Truncated Axis

Communicating data effectively with data visualization - Part 4 (Time series)


An important element of data visualization is to tell a story. To do that, we should have the end in mind. Namely, what is it you want to share with your audience?

Often, time series data can do this using some clever data visualization. Typically, this is presented on an XY plane where time is presented on the X-axis and the value of interest is presented on the Y-axis. We will not go into time series analysis, which involves a lot more than just plotting the data. However, we will go over the proper way in which to present your time series data visually.


Motivating example

We will use data from the National Health Expenditure Account (NHEA), which contains historical data on health expenditures in the U.S. from 1960 to 2016. The costs presented by the NHEA are properly adjusted for inflation. You can find the data at this link:


Time series data

To visualize time series data, it is best to have increments of time that are equally spaced in the X-axis. We use Excel to illustrate these examples. Figure 1 illustrates the annual interval of national health expenditures ($ billions) in the United States from 1960 to 2016. The outcome (national health expenditure) is on the Y-axis and time (year) is on the X-axis. Notice that each time increment is one year and evenly spaced across the X-axis. This allows the eyes to intuitively see the changes across time in the U.S. national health expenditure.

Figure 1. National Healthcare Expenditure in the United States, 1960 to 2016.

Figure 1.png

What if the story is to see highlight health expenditures in the last decade? How would we do this?

First, we can use the same data and restrict the X-axis to 2007 to 2016 as in Figure 2.


Figure 2. National Health Expenditures in the United States, 2007 to 2016.

Screen Shot 2018-01-24 at 6.02.04 PM.png

Figure 2 doesn’t seem interesting. There is an increase in health expenditures from 2007 to 2016, but this doesn’t seem significant. However, there is a 45% increase from 2007 to 2016 in health expenditures ($2,295 billion to $3,337 billion). Figure 2 doesn’t convey this increase because there is a lot of white space between the lowest health expenditure value in 2007 and $0.

One way to illustrate the large increase in health expenditure is to truncate the Y-axis. In previous articles, we stressed that truncated axis can distort and trick the mind into seeing large differences where they don’t exist. However, this same technique can be used to make sure that differences that exist are not misinterpreted as not visually significant. According to Tufte:

In general, in a time-series, use a baseline that shows the data not the zero point. If the zero point reasonably occurs in plotting the data, fine. But don't spend a lot of empty vertical space trying to reach down to the zero point at the cost of hiding what is going on in the data line itself.[1]

In other words, time series data should focus on the area of the timeline that is interesting. The graphic should eliminate the white space and show the data horizontally for time series visuals.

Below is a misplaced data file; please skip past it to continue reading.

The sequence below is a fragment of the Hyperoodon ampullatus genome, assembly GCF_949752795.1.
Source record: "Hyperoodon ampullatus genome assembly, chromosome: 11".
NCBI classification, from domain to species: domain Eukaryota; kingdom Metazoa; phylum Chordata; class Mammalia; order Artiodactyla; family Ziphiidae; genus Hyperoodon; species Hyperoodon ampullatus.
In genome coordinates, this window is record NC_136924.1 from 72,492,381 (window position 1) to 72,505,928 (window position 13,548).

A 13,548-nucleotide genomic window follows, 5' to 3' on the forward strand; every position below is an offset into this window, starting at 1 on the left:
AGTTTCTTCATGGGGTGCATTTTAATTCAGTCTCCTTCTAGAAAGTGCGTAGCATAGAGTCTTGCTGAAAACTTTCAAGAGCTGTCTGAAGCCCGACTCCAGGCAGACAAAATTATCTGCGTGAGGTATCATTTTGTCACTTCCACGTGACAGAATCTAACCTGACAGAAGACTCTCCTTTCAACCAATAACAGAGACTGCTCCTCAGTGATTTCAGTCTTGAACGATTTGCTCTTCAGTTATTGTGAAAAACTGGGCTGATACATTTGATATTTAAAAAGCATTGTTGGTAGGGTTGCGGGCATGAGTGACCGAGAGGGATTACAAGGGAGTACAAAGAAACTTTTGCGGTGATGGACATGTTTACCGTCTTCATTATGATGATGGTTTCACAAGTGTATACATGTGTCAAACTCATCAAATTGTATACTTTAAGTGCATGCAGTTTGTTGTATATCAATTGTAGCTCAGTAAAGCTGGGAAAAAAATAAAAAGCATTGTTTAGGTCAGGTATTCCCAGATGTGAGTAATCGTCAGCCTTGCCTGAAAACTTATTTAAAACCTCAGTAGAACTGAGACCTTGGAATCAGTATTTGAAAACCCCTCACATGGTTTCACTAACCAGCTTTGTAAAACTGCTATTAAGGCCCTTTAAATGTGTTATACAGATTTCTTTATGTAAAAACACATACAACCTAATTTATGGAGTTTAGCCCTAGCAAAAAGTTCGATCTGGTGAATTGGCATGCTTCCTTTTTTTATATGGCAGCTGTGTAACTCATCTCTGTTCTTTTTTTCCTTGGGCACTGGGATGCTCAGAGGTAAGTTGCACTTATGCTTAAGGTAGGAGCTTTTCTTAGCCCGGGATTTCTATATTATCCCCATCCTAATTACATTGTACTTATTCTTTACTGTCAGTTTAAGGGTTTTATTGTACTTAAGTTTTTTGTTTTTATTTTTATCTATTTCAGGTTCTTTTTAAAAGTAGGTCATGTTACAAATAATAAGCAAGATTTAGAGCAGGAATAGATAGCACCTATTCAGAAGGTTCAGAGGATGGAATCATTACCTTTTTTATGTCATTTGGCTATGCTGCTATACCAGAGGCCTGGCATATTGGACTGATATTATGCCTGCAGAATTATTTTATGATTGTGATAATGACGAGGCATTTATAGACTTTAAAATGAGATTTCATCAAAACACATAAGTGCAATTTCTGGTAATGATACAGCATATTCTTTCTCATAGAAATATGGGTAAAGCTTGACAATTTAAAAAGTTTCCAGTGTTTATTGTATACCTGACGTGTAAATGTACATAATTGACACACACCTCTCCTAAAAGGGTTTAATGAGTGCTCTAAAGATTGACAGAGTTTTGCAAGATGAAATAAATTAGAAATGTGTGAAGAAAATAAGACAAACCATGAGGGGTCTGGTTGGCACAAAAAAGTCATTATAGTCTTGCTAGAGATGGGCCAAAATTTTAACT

Eliminating the white space and identifying the baseline value as $2,200 billion instead of $0 changes the figure as illustrated in Figure 3.


Figure 3. National Health Expenditures in the United States, 2007 to 2016.

Figure 3.png

Figure 3 illustrates the increase in national expenditure in the last decade better than Figure 2 and maintains the narrative that there was a visually significant increase.

Putting these concepts together (along with Tufte’s other principles), we can generate a similar figure using R (Figure 4). The R code is listed below.

# Plot trend - without truncation
       xlab=list(label="Year", cex=1.25),
       ylab=list(label="National Health Expenditures ($ Billions)", cex=1.25),
       main=list(lable="National Health Expenditure (2007 to 2016)", cex=2),
       par.settings = list(axis.line = list(col="transparent")),
       panel = function(x, y,...) { 
          panel.xyplot(x, y, col="darkblue", pch=16, cex=2, type="o")
          panel.rug(x, y, col=1, x.units = rep("snpc", 2), y.units = rep("snpc", 2), ...)})

Figure 4. National Health Expenditures in the United States, 2007 to 2016.

Figure 4 (darkblue).png

Figure 4 incorporates the use of Tufte’s principles on data-ink ratio and truncation on the y-axis to highlight the change in National Health Expenditure between 2006 go 2017.



With time series data, truncating the Y-axis to eliminate white space and show the data horizontally is appropriate when telling the story of what’s happening across time. Using zero as the baseline for the Y-axis is appropriate if it is reasonable. However, do not compromise the story by having the Y-axis extend all the way to zero if it doesn’t tell the story properly. Knowing when and how to truncate the Y-axis will help you explain to your audience the significance of a change across a specific period in time.



1. Edward Tufte forum: baseline for amount scale [Internet]. [cited 2018 Jan 14];Available from:

Communicating data effectively with data visualization – Part 3 (Truncated Axis and Area as Quantity)